As someone who lives in the flight path of Love Field Airport--by which I mean I must have a runway in my driveway--I must admit, I don't much care about what happens with the Wright Amendment. On the one hand, yeah, the noise is annoying on those rare occasions when I'm on the phone outside, but live in the flight path long enough, and you just stop noticing it after a while--like three days after you move in. (Actually, I've lived in the flight path my whole life, as far back as when Dallas-Fort Worth International Airport was a blueprint; no wonder I can't recall hearing a thing my mother told me till the age of, like, 34.) And I know the noise will only get worse--exponentially so, especially for schools and apartments in the immediate Love Field vicinity--if the Wright Amendment's lifted. It says so right here in the Stop and Think brochure that landed in my mailbox yesterday.
"Love Field expansions studies project thousands of residents will be 'affected by noise an aircraft over-flights.' Many will fall in the 65+ decibel level--a level the FAA has set as the noise standard threshold for determining land use compatibility."
Stop and Think, which is a grassroots organization the same way 7-Eleven is a neighborhood grocer, quotes plenty of official-sounding studies and reports and master plans; good for them, doing your homework like that. Problem is, I look at the Stop and Think materials, see the "in cooperation with American Airlines" in fine print beneath the logo and immediately want to give Southwest Airlines a billion dollars (or, more realistically, the $32.27 in my pocket) to support their efforts to abolish the antiquated legislation altogether. American, from my recent experiences on the airline, has so little respect for its worst-class customers some of the flight attendents might as well punch you in the face when you shlep onboard. And fact is, you live close to Love, you want to take advantage of its convenient location; if it's going be noisy, might as well be me making the racket on my way to Los Angeles or New York City rather than some other schmuck just making the 40-minute trip down to Austin.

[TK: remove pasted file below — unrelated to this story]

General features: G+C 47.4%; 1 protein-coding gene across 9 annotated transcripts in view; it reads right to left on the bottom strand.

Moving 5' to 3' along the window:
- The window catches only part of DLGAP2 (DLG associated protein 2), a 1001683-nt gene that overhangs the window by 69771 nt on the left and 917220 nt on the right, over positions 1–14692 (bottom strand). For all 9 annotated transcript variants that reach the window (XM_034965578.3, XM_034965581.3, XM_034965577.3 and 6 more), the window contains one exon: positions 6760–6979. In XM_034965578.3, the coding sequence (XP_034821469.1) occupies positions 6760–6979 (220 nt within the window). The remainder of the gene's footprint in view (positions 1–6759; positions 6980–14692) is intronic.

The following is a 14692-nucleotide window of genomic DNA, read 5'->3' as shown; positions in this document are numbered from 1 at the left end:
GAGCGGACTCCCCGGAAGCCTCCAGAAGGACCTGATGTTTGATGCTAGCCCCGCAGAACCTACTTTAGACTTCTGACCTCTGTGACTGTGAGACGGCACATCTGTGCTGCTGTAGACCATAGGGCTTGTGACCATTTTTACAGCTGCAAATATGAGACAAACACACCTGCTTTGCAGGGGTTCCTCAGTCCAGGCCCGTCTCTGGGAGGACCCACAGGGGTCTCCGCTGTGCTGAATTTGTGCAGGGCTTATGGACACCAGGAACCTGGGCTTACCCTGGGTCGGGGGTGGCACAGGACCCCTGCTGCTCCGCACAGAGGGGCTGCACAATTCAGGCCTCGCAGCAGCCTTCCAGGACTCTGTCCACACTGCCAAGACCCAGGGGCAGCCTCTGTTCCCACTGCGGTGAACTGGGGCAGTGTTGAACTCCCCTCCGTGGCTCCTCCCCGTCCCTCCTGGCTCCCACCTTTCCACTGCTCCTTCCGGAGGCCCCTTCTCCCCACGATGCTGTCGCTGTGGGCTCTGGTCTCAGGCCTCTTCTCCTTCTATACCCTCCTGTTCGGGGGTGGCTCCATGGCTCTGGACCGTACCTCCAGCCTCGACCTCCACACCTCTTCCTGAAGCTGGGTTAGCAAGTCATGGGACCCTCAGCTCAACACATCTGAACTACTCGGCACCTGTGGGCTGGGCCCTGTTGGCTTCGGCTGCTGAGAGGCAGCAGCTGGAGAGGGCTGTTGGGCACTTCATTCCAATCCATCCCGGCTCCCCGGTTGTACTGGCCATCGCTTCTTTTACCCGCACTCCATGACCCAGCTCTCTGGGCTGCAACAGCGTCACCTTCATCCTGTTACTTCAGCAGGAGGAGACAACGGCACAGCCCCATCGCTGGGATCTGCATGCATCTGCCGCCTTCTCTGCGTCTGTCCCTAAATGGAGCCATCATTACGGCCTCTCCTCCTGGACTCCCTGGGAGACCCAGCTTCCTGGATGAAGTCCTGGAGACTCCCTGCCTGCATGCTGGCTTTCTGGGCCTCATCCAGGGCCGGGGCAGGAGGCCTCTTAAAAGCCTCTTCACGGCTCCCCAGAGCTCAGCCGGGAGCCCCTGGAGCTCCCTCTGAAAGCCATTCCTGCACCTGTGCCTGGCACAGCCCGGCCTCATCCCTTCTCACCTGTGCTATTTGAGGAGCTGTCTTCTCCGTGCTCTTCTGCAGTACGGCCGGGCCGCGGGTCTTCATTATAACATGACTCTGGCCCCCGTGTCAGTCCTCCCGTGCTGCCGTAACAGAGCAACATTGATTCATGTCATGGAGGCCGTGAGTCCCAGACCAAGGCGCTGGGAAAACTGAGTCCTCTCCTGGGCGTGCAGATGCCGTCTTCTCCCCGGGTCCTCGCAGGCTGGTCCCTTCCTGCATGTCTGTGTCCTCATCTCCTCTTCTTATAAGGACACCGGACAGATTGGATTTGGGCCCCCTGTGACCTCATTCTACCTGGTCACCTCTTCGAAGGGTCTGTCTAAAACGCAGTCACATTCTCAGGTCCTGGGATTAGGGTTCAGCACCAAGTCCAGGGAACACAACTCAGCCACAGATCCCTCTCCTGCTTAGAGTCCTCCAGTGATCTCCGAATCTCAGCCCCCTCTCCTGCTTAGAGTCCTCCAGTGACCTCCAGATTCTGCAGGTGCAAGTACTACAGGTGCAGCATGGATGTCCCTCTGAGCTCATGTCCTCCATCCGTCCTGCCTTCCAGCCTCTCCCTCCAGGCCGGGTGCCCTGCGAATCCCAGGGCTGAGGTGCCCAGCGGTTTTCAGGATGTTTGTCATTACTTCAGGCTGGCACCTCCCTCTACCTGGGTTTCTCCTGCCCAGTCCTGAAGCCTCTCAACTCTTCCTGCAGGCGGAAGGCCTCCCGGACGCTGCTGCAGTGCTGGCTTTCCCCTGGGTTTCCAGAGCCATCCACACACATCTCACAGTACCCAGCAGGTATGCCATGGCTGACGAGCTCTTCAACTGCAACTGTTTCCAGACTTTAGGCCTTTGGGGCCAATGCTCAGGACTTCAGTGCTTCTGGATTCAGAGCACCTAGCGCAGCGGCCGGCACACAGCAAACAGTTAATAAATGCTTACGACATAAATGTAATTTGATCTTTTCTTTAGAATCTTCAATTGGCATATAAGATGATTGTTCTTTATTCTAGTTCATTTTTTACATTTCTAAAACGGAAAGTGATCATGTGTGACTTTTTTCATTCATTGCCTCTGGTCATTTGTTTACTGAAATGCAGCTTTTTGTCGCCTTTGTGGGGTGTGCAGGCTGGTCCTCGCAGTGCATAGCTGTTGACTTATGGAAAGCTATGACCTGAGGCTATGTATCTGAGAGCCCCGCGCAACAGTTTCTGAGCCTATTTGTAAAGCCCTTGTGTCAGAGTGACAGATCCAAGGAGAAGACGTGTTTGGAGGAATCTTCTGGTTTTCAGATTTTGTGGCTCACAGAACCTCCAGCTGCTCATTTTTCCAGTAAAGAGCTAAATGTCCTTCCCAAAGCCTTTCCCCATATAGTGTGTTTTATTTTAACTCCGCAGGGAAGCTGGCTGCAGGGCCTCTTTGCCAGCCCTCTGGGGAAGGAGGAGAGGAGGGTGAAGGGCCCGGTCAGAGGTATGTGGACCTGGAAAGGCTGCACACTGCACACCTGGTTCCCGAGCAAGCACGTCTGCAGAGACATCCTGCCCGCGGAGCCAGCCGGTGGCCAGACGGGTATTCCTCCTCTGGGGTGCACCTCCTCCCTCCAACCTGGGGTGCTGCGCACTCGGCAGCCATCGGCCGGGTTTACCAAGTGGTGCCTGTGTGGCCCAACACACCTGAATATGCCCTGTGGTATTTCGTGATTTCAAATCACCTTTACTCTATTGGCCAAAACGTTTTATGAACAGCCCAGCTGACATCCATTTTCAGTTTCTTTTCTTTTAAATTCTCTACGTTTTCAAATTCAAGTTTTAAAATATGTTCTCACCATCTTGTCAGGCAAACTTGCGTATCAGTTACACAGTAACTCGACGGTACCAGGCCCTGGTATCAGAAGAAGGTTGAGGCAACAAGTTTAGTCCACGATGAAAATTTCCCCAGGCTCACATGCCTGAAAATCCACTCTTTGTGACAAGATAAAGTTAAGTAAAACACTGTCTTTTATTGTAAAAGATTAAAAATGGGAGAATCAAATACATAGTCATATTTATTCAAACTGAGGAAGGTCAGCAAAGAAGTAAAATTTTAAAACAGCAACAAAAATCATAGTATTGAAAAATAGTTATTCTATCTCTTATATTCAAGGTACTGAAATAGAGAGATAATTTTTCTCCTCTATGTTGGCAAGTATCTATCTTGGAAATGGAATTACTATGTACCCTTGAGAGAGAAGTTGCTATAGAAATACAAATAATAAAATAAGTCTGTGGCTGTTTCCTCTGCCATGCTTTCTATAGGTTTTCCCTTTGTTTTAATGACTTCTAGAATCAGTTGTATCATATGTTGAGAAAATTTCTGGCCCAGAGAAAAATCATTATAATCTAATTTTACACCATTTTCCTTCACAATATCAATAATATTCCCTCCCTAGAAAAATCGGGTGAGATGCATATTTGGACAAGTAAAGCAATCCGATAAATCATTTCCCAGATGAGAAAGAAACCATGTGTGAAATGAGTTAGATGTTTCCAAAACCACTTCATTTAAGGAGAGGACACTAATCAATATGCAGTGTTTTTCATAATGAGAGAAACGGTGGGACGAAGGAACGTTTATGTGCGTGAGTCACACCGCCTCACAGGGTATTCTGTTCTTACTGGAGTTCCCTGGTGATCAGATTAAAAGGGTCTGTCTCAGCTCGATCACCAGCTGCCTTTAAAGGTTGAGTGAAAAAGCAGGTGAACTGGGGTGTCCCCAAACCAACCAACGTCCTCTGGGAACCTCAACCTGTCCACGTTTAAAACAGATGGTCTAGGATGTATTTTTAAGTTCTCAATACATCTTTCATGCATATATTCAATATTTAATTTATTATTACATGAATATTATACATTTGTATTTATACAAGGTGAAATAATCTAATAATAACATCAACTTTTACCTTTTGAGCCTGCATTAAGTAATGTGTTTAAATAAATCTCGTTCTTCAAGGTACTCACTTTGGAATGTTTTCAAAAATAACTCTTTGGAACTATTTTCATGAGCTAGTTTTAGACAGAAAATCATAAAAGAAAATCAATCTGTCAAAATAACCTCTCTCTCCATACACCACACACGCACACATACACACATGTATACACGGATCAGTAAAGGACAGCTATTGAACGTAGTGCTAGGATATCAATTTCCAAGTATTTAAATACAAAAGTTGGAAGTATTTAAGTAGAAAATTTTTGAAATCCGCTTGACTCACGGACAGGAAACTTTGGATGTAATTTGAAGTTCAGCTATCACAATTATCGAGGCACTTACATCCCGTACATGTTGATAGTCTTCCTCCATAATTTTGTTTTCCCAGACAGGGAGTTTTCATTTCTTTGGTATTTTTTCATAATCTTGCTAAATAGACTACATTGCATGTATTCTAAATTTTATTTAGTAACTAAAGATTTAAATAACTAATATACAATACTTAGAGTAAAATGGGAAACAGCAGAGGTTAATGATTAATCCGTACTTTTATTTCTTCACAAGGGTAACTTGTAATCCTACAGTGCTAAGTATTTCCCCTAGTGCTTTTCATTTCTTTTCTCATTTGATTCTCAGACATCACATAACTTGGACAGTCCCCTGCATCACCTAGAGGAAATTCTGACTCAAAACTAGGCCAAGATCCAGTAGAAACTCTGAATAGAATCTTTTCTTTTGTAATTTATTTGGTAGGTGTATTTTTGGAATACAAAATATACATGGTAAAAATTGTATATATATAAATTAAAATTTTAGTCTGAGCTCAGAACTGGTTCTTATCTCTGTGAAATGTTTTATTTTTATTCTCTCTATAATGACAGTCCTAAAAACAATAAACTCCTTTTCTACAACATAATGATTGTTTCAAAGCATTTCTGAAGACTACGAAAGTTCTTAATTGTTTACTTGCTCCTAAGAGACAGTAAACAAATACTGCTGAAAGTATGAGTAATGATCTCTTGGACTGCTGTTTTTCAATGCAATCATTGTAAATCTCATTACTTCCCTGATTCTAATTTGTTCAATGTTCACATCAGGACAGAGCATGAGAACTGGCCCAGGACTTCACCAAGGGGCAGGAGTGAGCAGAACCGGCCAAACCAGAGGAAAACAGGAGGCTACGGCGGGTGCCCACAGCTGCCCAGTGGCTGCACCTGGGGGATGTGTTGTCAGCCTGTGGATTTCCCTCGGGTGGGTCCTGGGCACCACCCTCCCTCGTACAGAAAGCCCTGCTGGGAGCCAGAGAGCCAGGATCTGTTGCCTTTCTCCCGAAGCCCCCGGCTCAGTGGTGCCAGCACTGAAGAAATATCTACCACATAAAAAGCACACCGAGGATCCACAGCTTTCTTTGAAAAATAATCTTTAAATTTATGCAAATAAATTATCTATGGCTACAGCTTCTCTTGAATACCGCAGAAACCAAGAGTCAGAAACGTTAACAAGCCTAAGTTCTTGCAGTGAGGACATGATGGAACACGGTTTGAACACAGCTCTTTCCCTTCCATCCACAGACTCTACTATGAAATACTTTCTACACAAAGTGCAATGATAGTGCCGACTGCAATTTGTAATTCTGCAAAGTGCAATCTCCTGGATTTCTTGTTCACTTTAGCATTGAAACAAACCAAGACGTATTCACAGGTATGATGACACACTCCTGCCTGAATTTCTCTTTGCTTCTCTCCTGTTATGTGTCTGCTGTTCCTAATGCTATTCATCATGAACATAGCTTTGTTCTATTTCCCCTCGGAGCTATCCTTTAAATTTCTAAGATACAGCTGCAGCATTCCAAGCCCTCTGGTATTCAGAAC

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Both sides make reasonable cases for why Wright's right and why it's so very wrong. I need convincing before I put a sign in my yard or a bumper sticker on my car (that will never happen, unless you wanna pay rent) or host a neighborhood event (again, I don't even like having friends over, so no go there, either). Feel free to win me over, whichever side you side with. Hurry, though, because I am going out of town in a few days, and there's some American flight attendent just waiting to kick me in the junk. --Robert Wilonsky